In unprecedented move in Ethiopian politics, Negaso Gidada, president from 1997 to 2001, and Seye Abraha a former rebel leader who became defence minister for four years from 1991, joined the opposition party Unity for Democracy and Justice party (UDJ) on Thursday.
By Barry Malone, ADDIS ABABA (Reuters) - A former Ethiopian president and a former defence minister have joined the same opposition party, strengthening it against a government accused of suppressing critics before national elections in May.
Negaso Gidada, president from 1997 to 2001, and Seye Abraha a former rebel leader who became defence minister for four years from 1991, joined the Unity for Democracy and Justice party (UDJ) on Thursday.
The UDJ is part of an eight-party coalition called Medrek, or the Forum, that most Ethiopians view as the most significant threat to the government at the ballot box. The UDJ’s leader Birtukan Mideksa, 36, has been in prison since last December.
“Our joining the UDJ sends a signal that we have to work hard for the unity of the country and the Ethiopian people,” Negaso told Reuters, adding that if Ethiopian political parties were not ethnically diverse then the country could split.
Ethiopia has about 80 ethnicities and parties have traditionally been formed along ethnic lines. UDJ leaders now come from the three most prominent groups.
Seye was jailed for corruption in 2001 after falling out with Prime Minister Meles Zenawi and, after his release in 2007, he became a vocal opponent of the government, which has been in power for nearly 20 years.
Meles and Seye come from the Tigrayan ethnic group, who make up just 6 percent of the population but dominate politics.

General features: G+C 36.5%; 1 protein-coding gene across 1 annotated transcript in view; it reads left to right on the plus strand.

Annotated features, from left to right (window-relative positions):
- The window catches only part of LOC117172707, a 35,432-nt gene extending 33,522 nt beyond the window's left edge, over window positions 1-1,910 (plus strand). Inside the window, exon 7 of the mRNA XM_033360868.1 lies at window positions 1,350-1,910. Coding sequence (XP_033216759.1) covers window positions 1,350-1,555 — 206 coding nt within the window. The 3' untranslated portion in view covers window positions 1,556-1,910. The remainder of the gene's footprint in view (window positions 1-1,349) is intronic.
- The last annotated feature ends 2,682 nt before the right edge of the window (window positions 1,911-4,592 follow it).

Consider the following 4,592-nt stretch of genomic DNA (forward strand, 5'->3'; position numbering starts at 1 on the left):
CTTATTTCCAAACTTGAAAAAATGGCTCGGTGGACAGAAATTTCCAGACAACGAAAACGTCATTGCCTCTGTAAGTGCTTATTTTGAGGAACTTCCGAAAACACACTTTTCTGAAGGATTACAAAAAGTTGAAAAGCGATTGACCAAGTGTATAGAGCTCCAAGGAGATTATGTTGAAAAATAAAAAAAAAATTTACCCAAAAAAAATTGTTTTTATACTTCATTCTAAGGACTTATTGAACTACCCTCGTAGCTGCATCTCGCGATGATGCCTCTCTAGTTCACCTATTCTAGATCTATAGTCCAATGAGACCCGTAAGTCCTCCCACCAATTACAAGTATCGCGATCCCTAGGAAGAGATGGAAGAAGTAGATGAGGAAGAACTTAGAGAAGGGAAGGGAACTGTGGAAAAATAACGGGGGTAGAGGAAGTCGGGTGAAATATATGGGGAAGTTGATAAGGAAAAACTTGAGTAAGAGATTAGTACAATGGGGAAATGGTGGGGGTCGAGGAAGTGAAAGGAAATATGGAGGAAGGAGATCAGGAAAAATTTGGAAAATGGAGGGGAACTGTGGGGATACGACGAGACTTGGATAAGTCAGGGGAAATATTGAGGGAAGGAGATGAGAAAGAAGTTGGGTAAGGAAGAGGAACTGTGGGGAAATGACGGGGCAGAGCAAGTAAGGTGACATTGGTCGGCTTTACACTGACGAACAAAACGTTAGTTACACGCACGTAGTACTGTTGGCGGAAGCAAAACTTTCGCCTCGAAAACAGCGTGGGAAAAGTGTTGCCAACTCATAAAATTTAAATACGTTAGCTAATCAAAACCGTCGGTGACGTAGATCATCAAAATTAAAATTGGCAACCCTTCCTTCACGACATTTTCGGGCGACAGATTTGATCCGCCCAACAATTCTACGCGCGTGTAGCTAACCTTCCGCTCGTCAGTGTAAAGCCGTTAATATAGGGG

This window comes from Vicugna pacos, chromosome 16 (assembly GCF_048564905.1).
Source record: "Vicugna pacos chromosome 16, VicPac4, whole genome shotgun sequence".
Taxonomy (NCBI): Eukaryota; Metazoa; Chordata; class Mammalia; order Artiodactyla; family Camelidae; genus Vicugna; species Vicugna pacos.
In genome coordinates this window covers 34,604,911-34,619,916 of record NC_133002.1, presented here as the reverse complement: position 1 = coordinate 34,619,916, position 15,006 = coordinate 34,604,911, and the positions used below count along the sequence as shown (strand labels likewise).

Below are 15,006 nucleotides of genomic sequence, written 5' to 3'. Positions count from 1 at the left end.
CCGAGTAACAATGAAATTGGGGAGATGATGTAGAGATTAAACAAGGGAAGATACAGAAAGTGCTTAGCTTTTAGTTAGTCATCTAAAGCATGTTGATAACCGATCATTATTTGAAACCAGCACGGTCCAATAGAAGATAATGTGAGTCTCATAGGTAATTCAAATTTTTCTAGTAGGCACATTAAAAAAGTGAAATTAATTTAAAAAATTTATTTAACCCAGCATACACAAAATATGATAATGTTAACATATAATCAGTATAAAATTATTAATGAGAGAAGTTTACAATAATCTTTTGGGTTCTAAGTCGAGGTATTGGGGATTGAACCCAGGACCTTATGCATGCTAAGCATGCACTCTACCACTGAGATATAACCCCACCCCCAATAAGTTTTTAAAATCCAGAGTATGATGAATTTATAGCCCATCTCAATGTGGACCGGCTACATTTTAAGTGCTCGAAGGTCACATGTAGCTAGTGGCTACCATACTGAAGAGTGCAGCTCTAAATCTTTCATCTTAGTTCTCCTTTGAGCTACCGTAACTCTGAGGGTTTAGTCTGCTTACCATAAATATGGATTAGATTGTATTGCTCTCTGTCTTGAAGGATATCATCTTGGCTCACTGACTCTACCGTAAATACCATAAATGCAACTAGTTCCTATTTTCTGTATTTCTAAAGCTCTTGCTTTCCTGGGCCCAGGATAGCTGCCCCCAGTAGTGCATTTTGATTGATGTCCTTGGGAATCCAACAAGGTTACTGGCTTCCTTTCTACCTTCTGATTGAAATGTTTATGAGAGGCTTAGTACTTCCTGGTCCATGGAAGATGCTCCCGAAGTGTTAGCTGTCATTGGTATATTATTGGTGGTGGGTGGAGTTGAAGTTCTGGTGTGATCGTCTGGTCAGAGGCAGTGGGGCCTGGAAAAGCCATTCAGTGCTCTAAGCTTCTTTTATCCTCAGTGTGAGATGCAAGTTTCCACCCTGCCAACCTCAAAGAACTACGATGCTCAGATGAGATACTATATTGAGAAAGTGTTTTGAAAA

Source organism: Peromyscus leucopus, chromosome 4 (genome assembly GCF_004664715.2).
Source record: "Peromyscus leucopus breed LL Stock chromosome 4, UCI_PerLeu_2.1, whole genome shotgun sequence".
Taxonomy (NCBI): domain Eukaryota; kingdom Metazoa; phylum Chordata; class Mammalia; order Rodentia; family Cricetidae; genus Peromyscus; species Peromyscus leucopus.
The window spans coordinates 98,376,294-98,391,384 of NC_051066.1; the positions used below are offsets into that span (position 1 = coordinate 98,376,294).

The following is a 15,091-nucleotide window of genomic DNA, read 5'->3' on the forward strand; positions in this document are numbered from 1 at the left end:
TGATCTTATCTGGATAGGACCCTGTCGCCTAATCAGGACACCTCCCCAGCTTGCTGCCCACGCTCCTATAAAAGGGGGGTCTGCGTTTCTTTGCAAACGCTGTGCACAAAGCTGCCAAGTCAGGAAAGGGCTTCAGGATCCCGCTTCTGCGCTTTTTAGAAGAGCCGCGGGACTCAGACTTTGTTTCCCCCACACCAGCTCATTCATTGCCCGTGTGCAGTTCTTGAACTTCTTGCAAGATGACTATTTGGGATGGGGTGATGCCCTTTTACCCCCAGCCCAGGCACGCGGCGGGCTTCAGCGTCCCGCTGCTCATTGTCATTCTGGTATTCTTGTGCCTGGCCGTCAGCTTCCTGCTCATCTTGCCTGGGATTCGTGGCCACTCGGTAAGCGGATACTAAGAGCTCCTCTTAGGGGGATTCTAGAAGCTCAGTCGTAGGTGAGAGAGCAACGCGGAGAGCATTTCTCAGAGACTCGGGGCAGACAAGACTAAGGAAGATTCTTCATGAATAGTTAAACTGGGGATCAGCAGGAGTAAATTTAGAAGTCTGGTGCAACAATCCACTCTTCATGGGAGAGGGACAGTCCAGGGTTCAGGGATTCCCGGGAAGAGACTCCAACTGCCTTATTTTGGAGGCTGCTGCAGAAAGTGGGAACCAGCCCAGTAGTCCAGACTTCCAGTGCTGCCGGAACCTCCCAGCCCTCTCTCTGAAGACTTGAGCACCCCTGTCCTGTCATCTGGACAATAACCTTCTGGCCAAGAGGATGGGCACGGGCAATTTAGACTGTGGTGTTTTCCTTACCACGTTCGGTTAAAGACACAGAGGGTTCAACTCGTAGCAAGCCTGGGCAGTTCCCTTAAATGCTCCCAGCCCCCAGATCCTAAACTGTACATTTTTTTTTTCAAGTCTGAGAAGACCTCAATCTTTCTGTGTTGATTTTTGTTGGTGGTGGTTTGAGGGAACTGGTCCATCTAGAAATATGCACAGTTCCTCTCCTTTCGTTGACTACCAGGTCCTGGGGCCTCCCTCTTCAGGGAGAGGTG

Most analysts agree Meles’ Ethiopian People’s Revolutionary Democratic Front (EPRDF) will win easily at the ballot box, despite growing allegations of squashing political criticism.
“They say that because the landscape is unfavourable for free and fair elections,” Seye told Reuters. “There are laws that can be used against voices of dissent. We will be making the release of political prisoners a campaign priority.”
Meles says the opposition is trying to discredit an election that it has no chance of winning and therefore provoke the West into stopping the aid which the poor country relies on.
Opposition leaders told Reuters this month that their members were being refused food aid to force them to join the ruling party. The government denied it.
Ethiopia’s last national elections in 2005 ended violently when security forces killed about 200 protesters in the capital Addis Ababa after the opposition said the government rigged the poll. Seven policemen were also killed.
Birtukan was jailed after a 2005 poll, pardoned in 2007 and sent back to prison for violating the terms of that pardon.
The country has never seen a peaceful change of government. Meles took power in 1991 after rebels led by him, Seye and others overthrew a Soviet-backed regime.